Reality of electric blues | Word in the Streets

Congratulations to Gretel Killeen and friends for organising a great day for the ladies last Sunday.

The inaugural ‘International Men’s Day Hilltops Event’ one step closer thanks to you.

Gretel Killeen pictured with the NSW Business Chamber Regional President Capital Far South Coast, Orit Karny Winters.

Gretel Killeen pictured with the NSW Business Chamber Regional President Capital Far South Coast, Orit Karny Winters.


Two weeks ago I stated that power was very much on the minds of people throughout this, supposedly, best country in the world.

Listening to talk back radio, power is definitely the current hot topic as it appears thousands of homes could be left in the cold.

This, in the ‘Lucky Country’.

We have the natural resources with coal and gas in abundance to generate power to more than satisfy our needs nationwide.

The term ‘electricity poverty’ would have been unheard of ten or fifteen years ago.

The exorbitant prices consumers now face make the poverty created by power prices an unbelievable reality.

Why you might ask has this occurred. Political mismanagement hits the nail right on the head. Politicians have allowed this catastrophe to occur.

At state or federal levels of government, whatever the political allegiance, the party that can solve this problem, improve our standards of living as regard essential services supply and costing, could, I feel enjoy a long period in power.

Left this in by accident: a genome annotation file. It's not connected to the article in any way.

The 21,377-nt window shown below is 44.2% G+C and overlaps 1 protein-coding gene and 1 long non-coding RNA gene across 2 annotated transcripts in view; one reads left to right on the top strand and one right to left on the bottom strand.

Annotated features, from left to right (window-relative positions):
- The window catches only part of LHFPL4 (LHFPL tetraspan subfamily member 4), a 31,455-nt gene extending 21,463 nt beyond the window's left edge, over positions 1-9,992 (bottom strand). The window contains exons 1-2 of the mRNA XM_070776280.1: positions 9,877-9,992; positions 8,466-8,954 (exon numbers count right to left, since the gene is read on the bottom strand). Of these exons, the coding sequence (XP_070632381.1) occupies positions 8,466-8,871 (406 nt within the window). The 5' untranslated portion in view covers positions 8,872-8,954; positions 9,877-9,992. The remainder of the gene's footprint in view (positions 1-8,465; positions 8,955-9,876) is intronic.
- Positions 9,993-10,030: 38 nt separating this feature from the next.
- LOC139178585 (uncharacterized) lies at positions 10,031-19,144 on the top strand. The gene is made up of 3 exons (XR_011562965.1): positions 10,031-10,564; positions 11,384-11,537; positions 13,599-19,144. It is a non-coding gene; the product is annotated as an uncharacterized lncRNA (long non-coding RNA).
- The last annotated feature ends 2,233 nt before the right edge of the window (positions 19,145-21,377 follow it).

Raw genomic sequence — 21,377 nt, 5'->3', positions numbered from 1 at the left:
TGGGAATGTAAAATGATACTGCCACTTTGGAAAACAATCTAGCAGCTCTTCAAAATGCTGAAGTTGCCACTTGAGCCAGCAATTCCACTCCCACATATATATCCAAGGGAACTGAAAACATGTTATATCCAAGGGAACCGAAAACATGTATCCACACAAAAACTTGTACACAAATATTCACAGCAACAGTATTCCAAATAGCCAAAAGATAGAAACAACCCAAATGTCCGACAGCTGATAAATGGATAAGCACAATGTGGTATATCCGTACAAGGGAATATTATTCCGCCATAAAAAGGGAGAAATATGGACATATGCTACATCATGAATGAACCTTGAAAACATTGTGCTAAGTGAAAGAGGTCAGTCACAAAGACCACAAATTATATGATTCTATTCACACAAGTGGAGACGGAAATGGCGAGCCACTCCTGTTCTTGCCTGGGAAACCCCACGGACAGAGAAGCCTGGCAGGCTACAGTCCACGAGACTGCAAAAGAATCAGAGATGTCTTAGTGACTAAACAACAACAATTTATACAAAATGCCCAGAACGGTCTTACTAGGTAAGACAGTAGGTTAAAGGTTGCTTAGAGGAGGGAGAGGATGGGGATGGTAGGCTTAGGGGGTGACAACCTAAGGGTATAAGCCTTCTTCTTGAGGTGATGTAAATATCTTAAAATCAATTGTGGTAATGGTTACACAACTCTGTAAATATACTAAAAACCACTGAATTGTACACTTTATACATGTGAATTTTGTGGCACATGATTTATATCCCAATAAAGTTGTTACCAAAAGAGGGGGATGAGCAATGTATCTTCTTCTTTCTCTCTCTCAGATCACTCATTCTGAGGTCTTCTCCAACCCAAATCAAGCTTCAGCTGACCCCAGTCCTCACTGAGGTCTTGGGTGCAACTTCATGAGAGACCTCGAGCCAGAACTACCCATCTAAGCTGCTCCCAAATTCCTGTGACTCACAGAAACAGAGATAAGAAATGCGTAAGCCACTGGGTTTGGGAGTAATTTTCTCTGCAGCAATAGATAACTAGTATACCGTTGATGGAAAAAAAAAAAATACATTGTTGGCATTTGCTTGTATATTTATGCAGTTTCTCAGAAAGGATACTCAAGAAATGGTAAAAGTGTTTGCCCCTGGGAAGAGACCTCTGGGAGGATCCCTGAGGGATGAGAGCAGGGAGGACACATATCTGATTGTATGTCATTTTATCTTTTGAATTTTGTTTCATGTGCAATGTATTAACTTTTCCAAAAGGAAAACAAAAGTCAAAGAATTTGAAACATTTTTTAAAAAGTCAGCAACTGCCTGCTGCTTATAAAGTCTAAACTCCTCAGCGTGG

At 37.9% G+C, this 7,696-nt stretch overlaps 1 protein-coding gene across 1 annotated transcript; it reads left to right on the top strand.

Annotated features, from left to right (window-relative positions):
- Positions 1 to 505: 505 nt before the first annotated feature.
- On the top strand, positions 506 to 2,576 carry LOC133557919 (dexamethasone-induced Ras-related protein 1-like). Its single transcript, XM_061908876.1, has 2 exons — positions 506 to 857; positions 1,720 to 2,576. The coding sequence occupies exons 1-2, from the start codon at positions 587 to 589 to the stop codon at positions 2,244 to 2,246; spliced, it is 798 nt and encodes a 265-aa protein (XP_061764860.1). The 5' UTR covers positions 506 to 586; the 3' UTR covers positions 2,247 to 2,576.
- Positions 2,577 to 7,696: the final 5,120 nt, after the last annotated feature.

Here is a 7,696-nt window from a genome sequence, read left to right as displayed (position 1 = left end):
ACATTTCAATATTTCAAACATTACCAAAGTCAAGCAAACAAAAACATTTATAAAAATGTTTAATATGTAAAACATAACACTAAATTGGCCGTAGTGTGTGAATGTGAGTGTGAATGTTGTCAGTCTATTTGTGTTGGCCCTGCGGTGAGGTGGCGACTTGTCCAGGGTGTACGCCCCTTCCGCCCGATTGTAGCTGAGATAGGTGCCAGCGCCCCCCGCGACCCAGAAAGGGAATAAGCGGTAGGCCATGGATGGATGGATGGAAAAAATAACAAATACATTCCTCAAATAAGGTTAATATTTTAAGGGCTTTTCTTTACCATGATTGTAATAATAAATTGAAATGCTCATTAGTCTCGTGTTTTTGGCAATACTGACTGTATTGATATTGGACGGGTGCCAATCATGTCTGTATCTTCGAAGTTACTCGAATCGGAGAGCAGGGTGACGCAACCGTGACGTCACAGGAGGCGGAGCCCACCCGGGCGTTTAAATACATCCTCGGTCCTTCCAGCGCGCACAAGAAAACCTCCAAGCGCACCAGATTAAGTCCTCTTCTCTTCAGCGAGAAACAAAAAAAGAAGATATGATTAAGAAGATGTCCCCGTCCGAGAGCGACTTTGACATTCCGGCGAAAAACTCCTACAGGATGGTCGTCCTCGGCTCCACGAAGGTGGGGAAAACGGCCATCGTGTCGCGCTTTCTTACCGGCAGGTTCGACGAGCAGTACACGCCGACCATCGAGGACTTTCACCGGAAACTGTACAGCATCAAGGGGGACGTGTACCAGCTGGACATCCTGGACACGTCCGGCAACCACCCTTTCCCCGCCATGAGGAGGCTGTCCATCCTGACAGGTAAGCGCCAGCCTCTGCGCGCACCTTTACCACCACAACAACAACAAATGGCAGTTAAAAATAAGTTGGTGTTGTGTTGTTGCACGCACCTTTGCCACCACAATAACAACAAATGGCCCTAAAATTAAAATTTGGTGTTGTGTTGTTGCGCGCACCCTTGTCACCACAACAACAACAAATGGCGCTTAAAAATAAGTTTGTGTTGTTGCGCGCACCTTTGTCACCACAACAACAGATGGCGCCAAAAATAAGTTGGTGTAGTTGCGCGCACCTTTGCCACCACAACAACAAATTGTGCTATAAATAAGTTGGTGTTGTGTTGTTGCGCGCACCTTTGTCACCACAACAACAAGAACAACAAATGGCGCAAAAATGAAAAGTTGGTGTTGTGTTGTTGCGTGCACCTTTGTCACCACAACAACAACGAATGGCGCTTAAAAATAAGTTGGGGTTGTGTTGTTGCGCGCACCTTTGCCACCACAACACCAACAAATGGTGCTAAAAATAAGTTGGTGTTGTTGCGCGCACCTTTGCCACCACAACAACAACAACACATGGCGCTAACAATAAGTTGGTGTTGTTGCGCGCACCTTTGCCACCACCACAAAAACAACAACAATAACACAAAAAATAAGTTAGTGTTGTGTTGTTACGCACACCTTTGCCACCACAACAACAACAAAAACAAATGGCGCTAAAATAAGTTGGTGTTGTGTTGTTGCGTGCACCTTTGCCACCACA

Sorry, no pun intended, but power is definitely the current hot topic.


Gouging money from the public borders on criminal, unethical and geared to keep shareholders happy.

Banks do it and now the power companies seem to have fallen in line. The drive for profit has people calling for an investigation into the banks. So it should also be for the power companies.

The ridiculous salaries and benefits awarded CEO’s is another matter for consideration, but the CEO’s of the power companies really know how to rub salt into the wounds granting themselves up to 25% discounts on their power bills.

How significant is that in light of the battles their customers face to even keep the power on.


Rub the salt into the wounds, another saying I’ll have to source the origin of. We’ve looked at where some of these well known expressions come from, here are some more.

England is old and small and local folk started running out of places to bury people, so they dug up coffins and took the bones to a bone house and reused the grave.

When opening these coffins, one in twenty five was found to have scratch marks on the inside. People had been buried alive, so they tied string on the wrist of the corpse, thread it through the coffin, up through the ground and tied it to a bell.

Someone would sit in the graveyard all night (THE GRAVEYARD SHIFT) to listen for the bell, thus someone could be ‘SAVED BY THE BELL’, or was considered a ‘DEAD RINGER”.


Gladys ‘Backflipian’ must be worried about her chances of holding on to government in NSW.

She is going to reverse the forced amalgamations currently before the courts.

Difficult decisions, at times, need to be made and as much as I was opposed to amalgamations, I feel sensible and needed decisions were made, especially in Sydney.

Governments need the ‘guts’ to stand by their decisions.

They could heed Reba McEntire’s saying, “To succeed in life, you need three things; a wishbone, a backbone and a funny bone.”

Politicians would love to have the first, need the second and we need the third.